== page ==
The region of ancient Larissa, like today’s, spread in the northeastern part of the Thessalian plain, near the banks of river Penaeus (Pinios). The early history of the city is lost amid uncertain traditions of the area, while from one of the few testimonies of ancient sources and information deriving from the excavations, it may be deduced that the city must have had the same form of social and financial development with the rest cities of Thessaly. By the end of the 7th century BC, Larissa had both the financial and social leadership in Thessaly, playing a key role in the turbulent history of the region.
In the 6th and 5th century BC it was the capital city of Pelasgia, which composed one of the four Thessalian tetrarchies and the head of the monetary union of the Thessalians. In the 4th century BC the Thessalian cities were formed in a state of federation having a politico-economic role, the so called “Community of the Thessalians” and had headquarters in Larissa. The Macedonian sovereignty in the city begins with the advent of Philip II in 357 BC and lasts until 197 BC when the king of Macedonia Philip V’ was defeated by the Roman Titus Quinctius Flaminius in the “Battle of Cynoscephalae”. Roman presence in the region of Thessaly dates back to very early, from the early years of 2nd century BC.
From the outset, the Roman authorities were interested in the organization of this vast geographic region and under their dominion five “regional units” (Thessalians, Magnetes, Perrhaebi, Ainis and Oitans) were established, the number of which progressively narrowed to two, the Thessalians and Magnetes. Larissa seems to have been the most important city of the four cities (Larissa, Demetrias, Thebae Phtioticae and Ypati) contained in the two regional units, also the well- known capital of the new “Thessalian Unit”.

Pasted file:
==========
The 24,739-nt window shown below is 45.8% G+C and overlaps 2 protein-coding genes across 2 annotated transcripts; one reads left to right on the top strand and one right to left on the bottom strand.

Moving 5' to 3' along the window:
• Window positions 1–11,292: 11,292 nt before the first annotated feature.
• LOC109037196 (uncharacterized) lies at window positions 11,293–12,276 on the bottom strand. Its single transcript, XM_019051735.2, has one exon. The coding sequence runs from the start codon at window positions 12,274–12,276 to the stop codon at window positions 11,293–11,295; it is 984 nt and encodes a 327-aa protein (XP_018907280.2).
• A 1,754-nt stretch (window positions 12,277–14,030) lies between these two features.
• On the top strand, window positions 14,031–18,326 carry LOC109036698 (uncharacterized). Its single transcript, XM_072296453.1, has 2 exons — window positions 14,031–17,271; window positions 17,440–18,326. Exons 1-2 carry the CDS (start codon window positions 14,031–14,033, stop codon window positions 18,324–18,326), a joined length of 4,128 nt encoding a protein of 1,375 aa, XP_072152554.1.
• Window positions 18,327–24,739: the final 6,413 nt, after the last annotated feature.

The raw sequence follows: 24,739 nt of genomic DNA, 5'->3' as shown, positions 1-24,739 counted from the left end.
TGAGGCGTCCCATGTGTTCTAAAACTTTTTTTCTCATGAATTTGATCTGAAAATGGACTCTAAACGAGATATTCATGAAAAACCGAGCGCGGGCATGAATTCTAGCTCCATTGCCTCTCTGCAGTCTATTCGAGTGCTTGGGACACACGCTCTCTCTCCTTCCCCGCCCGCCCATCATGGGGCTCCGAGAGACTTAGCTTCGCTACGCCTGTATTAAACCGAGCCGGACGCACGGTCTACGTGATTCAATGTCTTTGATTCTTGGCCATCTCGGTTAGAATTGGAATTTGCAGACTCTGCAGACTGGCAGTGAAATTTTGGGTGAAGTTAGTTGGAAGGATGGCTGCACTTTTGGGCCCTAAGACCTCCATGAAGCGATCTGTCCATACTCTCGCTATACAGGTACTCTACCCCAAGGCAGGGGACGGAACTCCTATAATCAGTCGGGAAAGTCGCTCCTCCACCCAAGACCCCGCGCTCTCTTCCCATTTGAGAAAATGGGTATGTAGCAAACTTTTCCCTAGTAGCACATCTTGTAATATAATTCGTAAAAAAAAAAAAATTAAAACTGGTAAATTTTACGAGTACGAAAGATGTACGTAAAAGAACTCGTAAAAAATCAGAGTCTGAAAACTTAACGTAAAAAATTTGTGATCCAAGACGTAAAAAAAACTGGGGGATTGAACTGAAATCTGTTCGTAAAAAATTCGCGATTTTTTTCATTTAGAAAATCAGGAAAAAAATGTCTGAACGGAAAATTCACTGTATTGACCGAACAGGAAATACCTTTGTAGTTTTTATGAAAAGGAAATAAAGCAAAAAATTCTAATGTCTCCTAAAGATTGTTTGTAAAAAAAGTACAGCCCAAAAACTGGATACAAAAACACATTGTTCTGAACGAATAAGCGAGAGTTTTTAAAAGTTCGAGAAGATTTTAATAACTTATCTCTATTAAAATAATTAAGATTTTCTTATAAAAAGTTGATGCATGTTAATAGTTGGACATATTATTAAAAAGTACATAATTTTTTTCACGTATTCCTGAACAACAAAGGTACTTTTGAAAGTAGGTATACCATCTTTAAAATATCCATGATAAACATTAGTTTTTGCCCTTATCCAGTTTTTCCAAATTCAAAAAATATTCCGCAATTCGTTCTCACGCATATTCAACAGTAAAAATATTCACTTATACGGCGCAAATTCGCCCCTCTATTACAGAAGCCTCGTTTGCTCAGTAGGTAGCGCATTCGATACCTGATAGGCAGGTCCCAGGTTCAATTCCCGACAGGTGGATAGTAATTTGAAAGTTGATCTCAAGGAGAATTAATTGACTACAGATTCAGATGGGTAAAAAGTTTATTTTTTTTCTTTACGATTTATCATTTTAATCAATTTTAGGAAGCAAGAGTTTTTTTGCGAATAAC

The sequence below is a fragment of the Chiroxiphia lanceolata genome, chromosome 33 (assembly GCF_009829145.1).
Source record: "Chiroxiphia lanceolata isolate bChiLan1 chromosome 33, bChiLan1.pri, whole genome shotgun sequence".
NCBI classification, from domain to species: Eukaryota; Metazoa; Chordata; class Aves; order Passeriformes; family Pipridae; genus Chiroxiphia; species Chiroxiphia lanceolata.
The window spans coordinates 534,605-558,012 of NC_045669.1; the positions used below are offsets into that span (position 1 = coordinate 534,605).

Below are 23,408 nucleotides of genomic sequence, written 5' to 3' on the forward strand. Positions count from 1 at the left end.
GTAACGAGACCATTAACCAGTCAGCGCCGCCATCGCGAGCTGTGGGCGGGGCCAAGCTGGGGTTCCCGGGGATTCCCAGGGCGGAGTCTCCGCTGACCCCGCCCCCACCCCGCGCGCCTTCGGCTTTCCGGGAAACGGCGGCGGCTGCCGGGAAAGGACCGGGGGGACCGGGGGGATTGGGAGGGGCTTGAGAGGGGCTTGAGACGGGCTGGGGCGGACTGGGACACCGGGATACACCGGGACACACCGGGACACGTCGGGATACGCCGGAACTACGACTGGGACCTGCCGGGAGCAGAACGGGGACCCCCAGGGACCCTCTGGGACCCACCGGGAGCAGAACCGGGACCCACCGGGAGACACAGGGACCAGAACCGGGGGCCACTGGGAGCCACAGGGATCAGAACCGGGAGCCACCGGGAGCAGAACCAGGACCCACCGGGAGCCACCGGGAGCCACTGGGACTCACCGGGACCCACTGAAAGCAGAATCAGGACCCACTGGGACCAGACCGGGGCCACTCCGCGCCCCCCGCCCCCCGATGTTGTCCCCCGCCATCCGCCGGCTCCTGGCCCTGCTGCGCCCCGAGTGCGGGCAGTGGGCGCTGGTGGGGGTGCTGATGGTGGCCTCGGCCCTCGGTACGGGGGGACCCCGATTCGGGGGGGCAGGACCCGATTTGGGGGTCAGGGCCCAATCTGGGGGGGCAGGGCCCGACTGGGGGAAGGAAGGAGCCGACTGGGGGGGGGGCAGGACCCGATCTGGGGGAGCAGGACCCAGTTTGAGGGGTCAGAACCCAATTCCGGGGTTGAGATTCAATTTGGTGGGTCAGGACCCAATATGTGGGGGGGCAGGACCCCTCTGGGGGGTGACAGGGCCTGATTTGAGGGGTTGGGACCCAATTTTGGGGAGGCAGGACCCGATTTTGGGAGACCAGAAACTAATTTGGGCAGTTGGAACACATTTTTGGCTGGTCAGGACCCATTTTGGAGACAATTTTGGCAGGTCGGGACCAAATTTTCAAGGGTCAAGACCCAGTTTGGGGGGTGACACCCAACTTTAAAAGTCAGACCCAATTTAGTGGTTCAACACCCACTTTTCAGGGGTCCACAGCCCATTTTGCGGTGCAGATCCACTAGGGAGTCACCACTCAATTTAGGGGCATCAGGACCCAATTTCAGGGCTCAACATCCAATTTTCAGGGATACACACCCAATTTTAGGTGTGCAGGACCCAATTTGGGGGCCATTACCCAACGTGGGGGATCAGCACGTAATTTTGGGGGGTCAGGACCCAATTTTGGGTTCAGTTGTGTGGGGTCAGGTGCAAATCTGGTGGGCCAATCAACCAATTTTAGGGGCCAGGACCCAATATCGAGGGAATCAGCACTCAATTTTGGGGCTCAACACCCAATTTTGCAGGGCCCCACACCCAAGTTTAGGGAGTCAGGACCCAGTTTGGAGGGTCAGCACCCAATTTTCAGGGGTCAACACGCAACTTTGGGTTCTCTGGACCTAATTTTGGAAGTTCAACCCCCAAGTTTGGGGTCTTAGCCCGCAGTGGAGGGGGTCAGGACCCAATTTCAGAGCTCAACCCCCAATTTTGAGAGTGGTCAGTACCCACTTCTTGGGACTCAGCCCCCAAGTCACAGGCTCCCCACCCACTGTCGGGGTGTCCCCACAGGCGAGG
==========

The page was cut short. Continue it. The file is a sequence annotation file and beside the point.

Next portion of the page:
During the Roman Empire, both Larissa and the vast area of Thessaly gained enough profits due to the adopted politics which favored the romans and it was even proclaimed in 10 BC as an Augusta city (a noble and respected city) by Octavian Augustus. After his command, the city gradually declined until it turned into an insignificant city of the Roman Empire. Also, the infamous Thessalian unit slowly loses its strength and acquires a rather decorative role.
The magnificent First Ancient Theatre of Larissa was constructed in the first half of the 3rd century BC in the southern foothills of the hill "Fortress", where the ancient city's fortified Acropolis stood. It was not more until the end of the 3rd century or early in the 4th century AD that it existed. An earthquake in the late 2nd century or early in the 3rd century AD destroyed the second floor of the scene, the Doric entablature and a part of the transcendent epitheatre. Almost its total destruction was induced by a second strong earthquake that occurred in 7th century AD.